Wednesday, June 29, 2016

Eternal Polygamy?

It has been my experience that when the subject of polygamy comes up in conversation among active Mormons, the most commonly expressed perspective is that polygamy (or, more accurately, polygyny) will be the order of marriage in heaven and will be practiced in the celestial kingdom.


It is painful for me to hear this perspective, particularly when it is expressed as though it is the only possible perspective that a faithful Mormon could have. Personally, I do not believe in eternal polygamy, and I find the concept to be horribly demeaning to women. The thought of my daughters spending eternity as polygamous wives breaks my heart. That sounds like hell, not heaven.


I am extremely grateful for those within the LDS tradition who have publicly expressed their faith that polygamy will have no place in the hereafter.  For example:



Terryl Givens: “No, I don’t believe that God has more than one wife. I don’t believe that polygamy has any place in the eternal worlds. I believe it was a temporary provocation that unfolded in this dispensation, and it has no future.”


Joanna Brooks: “[C]ount me among the many Mormons who do not believe that polygamy is an eternal principle, even as I honor all the Mormons who did and do believe this, and the sacrifices they made and make for faith.  I love the idea that none of us enters the heavens singly, that we all must be bound together — across the generations — we all go in together. … But one-man-multiple-woman polygamy is not an idea I can believe in, and it’s not just because I’m seeing with ‘mortal’ rather than ‘spiritual’ eyes:  symmetry, I think, is an eternal principle too.”


Eugene England: “[T]here is, I believe, a serious danger to the ideal of fidelity — and thus both to our sexual morality and to our concepts of ourselves as eternal men and women — in the expectation … that the highest form of marriage in the celestial realm is … polygyny.”


“[T]he devaluation of women inherent in the expectation of polygyny is destructive of their sense of identity and worth now. … [T]he implications [of polygyny] ... diminish women, reducing them, in some essential way, to less than full equivalence with men.”


“[P]olygyny is not a practice to project into the eternities as the basis for a celestial order. … [P]olygyny … is not an eternal principle.”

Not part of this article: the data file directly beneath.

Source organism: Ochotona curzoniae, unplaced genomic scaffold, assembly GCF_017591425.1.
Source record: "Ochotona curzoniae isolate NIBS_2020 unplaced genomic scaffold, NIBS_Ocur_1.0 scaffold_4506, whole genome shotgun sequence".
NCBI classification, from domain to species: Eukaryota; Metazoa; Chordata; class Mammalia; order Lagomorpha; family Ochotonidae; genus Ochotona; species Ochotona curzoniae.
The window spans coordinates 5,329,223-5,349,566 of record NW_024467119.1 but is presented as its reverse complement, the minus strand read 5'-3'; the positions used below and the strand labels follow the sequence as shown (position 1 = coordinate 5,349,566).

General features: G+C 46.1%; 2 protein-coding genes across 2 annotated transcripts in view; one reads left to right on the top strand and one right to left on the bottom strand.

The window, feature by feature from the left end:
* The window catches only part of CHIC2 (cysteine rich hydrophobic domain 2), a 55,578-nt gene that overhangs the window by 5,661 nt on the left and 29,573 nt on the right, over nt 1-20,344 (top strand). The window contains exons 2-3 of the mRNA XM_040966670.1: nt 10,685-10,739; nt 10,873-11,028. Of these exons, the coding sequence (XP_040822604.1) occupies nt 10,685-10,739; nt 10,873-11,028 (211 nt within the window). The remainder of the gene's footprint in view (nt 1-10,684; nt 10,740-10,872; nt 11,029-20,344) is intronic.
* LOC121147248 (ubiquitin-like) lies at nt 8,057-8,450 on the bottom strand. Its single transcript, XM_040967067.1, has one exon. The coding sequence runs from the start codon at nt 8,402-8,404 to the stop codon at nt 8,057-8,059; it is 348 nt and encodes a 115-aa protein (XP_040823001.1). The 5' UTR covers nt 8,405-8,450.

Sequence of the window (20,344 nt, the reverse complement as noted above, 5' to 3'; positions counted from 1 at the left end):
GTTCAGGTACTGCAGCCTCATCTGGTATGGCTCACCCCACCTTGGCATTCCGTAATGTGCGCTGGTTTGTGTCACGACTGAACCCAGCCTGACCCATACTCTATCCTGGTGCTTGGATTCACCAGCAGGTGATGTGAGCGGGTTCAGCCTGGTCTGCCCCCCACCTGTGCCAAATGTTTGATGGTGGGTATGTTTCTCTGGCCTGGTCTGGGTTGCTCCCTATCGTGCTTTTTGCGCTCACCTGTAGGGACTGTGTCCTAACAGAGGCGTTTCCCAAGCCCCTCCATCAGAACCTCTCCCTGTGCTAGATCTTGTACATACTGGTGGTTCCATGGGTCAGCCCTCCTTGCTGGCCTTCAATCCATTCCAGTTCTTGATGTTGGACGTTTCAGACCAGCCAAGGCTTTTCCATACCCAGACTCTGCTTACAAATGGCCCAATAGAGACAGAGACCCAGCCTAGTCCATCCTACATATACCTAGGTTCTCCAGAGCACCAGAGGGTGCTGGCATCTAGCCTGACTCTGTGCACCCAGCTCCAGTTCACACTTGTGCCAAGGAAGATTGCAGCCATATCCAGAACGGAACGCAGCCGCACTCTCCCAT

“[T]he … elements of a complete, married love, including restrictive obligations, covenants of complete and exclusive sharing, and the creative
sexual love that makes new children and universes possible, are not improved by multiplication. In fact, they are usually destroyed or at least weakened by it. Romantic, married love is, I believe, strengthened by being exclusive. … Those who lived [polygyny] best, most devotedly and successfully, apparently found they could do so only by making the relationships more superficial — that is, less romantic, less emotionally intense and focused.”


Stuart Dalton: “I hate polygamy for all the standard reasons: because it fostered one-sided, often-abusive family relationships which helped to sustain a larger patriarchal culture where women were marginalized and men were burdened with an illusion of innate superiority, and because it was disguised by the worst kind of lies and misuse of power, leaving many deceived and damaged people in its wake. But the main reason I hate polygamy is because I don’t like the principal value it represents: that it’s a good thing to be married to more than one person. I like another story far more than that one. This story maintains that the best possible relationship is one of infinite depth with just one person, that people can find their highest enlightenment and happiness in a single relationship that is infinitely deep, rather than through a multiplicity of superficial relationships. This, I think, is a very beautiful story, and, in comparison, the polygamy story is quite ugly.”


Jana Riess: “I don’t believe in polygamy as an eternal principle. It is a historical fact from the LDS past, but not a divine mandate for my life.”


Gina Colvin: “I find [polygamy] a repellent, dehumanizing practice that reduced females to brood mares and turned Utah into a pious stud farm. Furthermore it has historically quashed some of my enthusiasm for a happy afterlife, particularly in contexts when I’ve been told that my husband will be required to pick up further wives as a matter of eternal course.”


“There hasn’t been once in my 39 years of being a Mormon that I have ever had the slightest modicum of spiritual feeling for the practice — other than abhorrence.”


J. Frederick “Toby” Pingree: “I have great admiration and respect for all those who diligently practiced plural marriage. But as an eternal principle, it does not make sense to me — neither common sense nor theological sense.”


“[I]t is my conviction ... that the loftiest relationship that can exist in this world is between two loving spouses — not an unequal number of women tied to one man — who are united in their commitment to one another’s happiness.”